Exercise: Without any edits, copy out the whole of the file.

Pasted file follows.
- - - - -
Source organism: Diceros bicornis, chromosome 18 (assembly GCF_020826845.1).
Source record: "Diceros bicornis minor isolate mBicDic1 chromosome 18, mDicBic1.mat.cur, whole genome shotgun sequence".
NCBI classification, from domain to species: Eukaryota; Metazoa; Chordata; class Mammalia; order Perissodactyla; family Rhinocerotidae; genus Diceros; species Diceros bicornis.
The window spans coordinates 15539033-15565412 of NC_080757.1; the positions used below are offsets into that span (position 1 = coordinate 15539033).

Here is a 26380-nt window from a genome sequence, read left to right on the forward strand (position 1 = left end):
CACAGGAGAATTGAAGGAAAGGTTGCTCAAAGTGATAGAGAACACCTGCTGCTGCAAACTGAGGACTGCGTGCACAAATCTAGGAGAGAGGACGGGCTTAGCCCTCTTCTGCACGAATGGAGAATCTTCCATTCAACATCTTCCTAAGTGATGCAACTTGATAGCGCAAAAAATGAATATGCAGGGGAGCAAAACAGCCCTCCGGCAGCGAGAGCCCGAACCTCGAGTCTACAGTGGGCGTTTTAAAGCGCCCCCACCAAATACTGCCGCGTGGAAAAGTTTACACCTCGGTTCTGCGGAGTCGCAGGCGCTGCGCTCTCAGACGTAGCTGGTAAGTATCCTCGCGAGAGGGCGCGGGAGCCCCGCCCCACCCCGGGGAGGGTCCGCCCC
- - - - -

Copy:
Source organism: Diceros bicornis, chromosome 18 (assembly GCF_020826845.1).
Source record: "Diceros bicornis minor isolate mBicDic1 chromosome 18, mDicBic1.mat.cur, whole genome shotgun sequence".
NCBI classification, from domain to species: Eukaryota; Metazoa; Chordata; class Mammalia; order Perissodactyla; family Rhinocerotidae; genus Diceros; species Diceros bicornis.
The window spans coordinates 15539033-15565412 of NC_080757.1; the positions used below are offsets into that span (position 1 = coordinate 15539033).

Here is a 26380-nt window from a genome sequence, read left to right on the forward strand (position 1 = left end):
CACAGGAGAATTGAAGGAAAGGTTGCTCAAAGTGATAGAGAACACCTGCTGCTGCAAACTGAGGACTGCGTGCACAAATCTAGGAGAGAGGACGGGCTTAGCCCTCTTCTGCACGAATGGAGAATCTTCCATTCAACATCTTCCTAAGTGATGCAACTTGATAGCGCAAAAAATGAATATGCAGGGGAGCAAAACAGCCCTCCGGCAGCGAGAGCCCGAACCTCGAGTCTACAGTGGGCGTTTTAAAGCGCCCCCACCAAATACTGCCGCGTGGAAAAGTTTACACCTCGGTTCTGCGGAGTCGCAGGCGCTGCGCTCTCAGACGTAGCTGGTAAGTATCCTCGCGAGAGGGCGCGGGAGCCCCGCCCCACCCCGGGGAGGGTCCGCCCC